During the 1960’s it was becoming very fashionable to take a winter holiday and it was increasingly common for people to go away over Christmas. Although Butlins hotels were open all year around, opening an entire resort over the Christmas period, which Billy did in December 1961, was a new venture. He was now able to accommodate guests throughout the year at his resorts as well as hotels. His resorts offered an all round experience, a place where you were looked after and didn’t need to lift a finger.
You had no need to worry about cooking; there was plenty of entertainment to keep everyone occupied and you could stay in a cosy central heated Chalet all of your own. Plus all the usual activities were available during the Christmas break. From the amusement park, to the skating rink, to dances in the ballrooms, quizzes and theatre shows.
In the Christmas brochures produced to advertise these Christmas breaks Billy wrote a personal message to his prospective guests as to what they might expect from the breaks. What was evident from this message is Billy’s belief that Christmas should be a time for families and should be especially magical for children.
‘Above all, Christmas is a time for the kiddies and once again no expense has been spared to make sure that their stay at Butlin’s will be an unforgettable one. There will be the usual present for each little guest, and to make everything just perfect, Father Christmas himself will be on hand to distribute them’...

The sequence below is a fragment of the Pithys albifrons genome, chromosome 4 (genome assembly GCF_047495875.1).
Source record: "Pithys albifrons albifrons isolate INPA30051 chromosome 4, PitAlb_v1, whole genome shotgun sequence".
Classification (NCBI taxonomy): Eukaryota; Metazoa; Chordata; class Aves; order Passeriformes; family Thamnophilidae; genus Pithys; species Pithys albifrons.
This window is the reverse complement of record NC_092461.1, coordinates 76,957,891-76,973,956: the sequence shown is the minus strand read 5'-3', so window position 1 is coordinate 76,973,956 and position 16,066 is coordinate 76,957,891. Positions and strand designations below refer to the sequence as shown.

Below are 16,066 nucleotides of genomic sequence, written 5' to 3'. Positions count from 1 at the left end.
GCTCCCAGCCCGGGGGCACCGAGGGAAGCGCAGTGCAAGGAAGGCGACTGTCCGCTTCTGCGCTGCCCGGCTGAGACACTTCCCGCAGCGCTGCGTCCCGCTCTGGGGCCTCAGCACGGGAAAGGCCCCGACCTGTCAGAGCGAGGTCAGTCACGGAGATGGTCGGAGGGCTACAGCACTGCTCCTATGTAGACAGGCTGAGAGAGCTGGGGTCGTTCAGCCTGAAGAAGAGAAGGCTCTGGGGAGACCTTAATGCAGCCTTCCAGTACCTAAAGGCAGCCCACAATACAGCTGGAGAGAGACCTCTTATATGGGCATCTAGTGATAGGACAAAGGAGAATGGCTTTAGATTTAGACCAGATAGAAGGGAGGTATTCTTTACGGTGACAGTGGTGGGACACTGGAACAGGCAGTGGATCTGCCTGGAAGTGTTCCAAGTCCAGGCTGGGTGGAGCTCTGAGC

If you and your family were lucky enough to be spending Christmas at Butlins, you would find that during your break there was plenty of Christmas cheer. One very popular activity designed especially for the children visiting the resort was the Children’s Christmas Tea party. These were held on Christmas day and were designed to bring all the children together to celebrate Christmas with lots of games, delicious party food and of course a visit from Father Christmas.
Christmas day on resort was quite a traditional day; it started out with a Christmas service held in the Regency ballroom, followed by present giving for the children. Guests booked onto this Christmas break were sure not to go hungry, with breakfast, lunch and dinner being served throughout the day. Dinner which was served at 6.30pm was the more traditional affair, with roast turkey, Christmas pudding, mince pies and assorted cheese and biscuits all available.
The day would be rounded off with plenty of entertainment. Starting with a family pantomime performed by the Redcoats, following this would be dancing in Regency Ballroom, Sing-song time in the Pig and Whistle, with the entertainment finally ending with ‘Party Special. Crazy time with the Redcoats in the Prince’s Ballroom’, winding up at midnight.